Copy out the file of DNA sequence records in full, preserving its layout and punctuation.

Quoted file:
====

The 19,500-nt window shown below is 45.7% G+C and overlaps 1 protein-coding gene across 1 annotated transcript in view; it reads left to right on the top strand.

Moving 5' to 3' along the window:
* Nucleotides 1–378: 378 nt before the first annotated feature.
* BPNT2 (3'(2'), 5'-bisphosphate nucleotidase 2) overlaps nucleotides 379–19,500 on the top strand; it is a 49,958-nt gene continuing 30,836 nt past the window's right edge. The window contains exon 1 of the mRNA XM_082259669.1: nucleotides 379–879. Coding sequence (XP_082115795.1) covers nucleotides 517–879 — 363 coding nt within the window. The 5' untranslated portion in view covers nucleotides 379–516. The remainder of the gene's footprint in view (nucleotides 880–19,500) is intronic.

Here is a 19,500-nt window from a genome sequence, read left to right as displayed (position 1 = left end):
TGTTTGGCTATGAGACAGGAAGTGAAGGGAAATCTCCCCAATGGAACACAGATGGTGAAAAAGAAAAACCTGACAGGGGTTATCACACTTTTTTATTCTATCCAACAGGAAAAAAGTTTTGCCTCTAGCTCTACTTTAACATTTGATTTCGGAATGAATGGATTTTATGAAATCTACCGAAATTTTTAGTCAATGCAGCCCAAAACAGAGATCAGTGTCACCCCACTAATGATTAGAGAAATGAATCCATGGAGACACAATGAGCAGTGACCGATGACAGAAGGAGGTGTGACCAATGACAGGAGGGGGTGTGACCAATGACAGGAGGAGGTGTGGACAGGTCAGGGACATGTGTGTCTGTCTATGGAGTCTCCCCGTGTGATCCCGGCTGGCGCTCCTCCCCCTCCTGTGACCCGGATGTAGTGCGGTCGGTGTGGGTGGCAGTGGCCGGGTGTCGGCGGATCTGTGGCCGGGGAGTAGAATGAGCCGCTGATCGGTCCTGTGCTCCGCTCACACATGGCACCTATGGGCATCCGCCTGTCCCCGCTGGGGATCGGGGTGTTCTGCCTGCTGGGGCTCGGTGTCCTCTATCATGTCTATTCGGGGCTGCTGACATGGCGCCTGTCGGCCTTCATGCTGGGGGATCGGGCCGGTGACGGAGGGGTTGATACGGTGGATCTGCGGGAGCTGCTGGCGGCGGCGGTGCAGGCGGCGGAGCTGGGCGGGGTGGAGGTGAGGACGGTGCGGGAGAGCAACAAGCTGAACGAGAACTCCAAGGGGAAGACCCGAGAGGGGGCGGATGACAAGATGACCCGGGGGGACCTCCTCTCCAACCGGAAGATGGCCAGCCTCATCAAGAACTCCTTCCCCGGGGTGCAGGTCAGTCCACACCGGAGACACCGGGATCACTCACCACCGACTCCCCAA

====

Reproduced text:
The 19,500-nt window shown below is 45.7% G+C and overlaps 1 protein-coding gene across 1 annotated transcript in view; it reads left to right on the top strand.

Moving 5' to 3' along the window:
* Nucleotides 1–378: 378 nt before the first annotated feature.
* BPNT2 (3'(2'), 5'-bisphosphate nucleotidase 2) overlaps nucleotides 379–19,500 on the top strand; it is a 49,958-nt gene continuing 30,836 nt past the window's right edge. The window contains exon 1 of the mRNA XM_082259669.1: nucleotides 379–879. Coding sequence (XP_082115795.1) covers nucleotides 517–879 — 363 coding nt within the window. The 5' untranslated portion in view covers nucleotides 379–516. The remainder of the gene's footprint in view (nucleotides 880–19,500) is intronic.

Here is a 19,500-nt window from a genome sequence, read left to right as displayed (position 1 = left end):
TGTTTGGCTATGAGACAGGAAGTGAAGGGAAATCTCCCCAATGGAACACAGATGGTGAAAAAGAAAAACCTGACAGGGGTTATCACACTTTTTTATTCTATCCAACAGGAAAAAAGTTTTGCCTCTAGCTCTACTTTAACATTTGATTTCGGAATGAATGGATTTTATGAAATCTACCGAAATTTTTAGTCAATGCAGCCCAAAACAGAGATCAGTGTCACCCCACTAATGATTAGAGAAATGAATCCATGGAGACACAATGAGCAGTGACCGATGACAGAAGGAGGTGTGACCAATGACAGGAGGGGGTGTGACCAATGACAGGAGGAGGTGTGGACAGGTCAGGGACATGTGTGTCTGTCTATGGAGTCTCCCCGTGTGATCCCGGCTGGCGCTCCTCCCCCTCCTGTGACCCGGATGTAGTGCGGTCGGTGTGGGTGGCAGTGGCCGGGTGTCGGCGGATCTGTGGCCGGGGAGTAGAATGAGCCGCTGATCGGTCCTGTGCTCCGCTCACACATGGCACCTATGGGCATCCGCCTGTCCCCGCTGGGGATCGGGGTGTTCTGCCTGCTGGGGCTCGGTGTCCTCTATCATGTCTATTCGGGGCTGCTGACATGGCGCCTGTCGGCCTTCATGCTGGGGGATCGGGCCGGTGACGGAGGGGTTGATACGGTGGATCTGCGGGAGCTGCTGGCGGCGGCGGTGCAGGCGGCGGAGCTGGGCGGGGTGGAGGTGAGGACGGTGCGGGAGAGCAACAAGCTGAACGAGAACTCCAAGGGGAAGACCCGAGAGGGGGCGGATGACAAGATGACCCGGGGGGACCTCCTCTCCAACCGGAAGATGGCCAGCCTCATCAAGAACTCCTTCCCCGGGGTGCAGGTCAGTCCACACCGGAGACACCGGGATCACTCACCACCGACTCCCCAA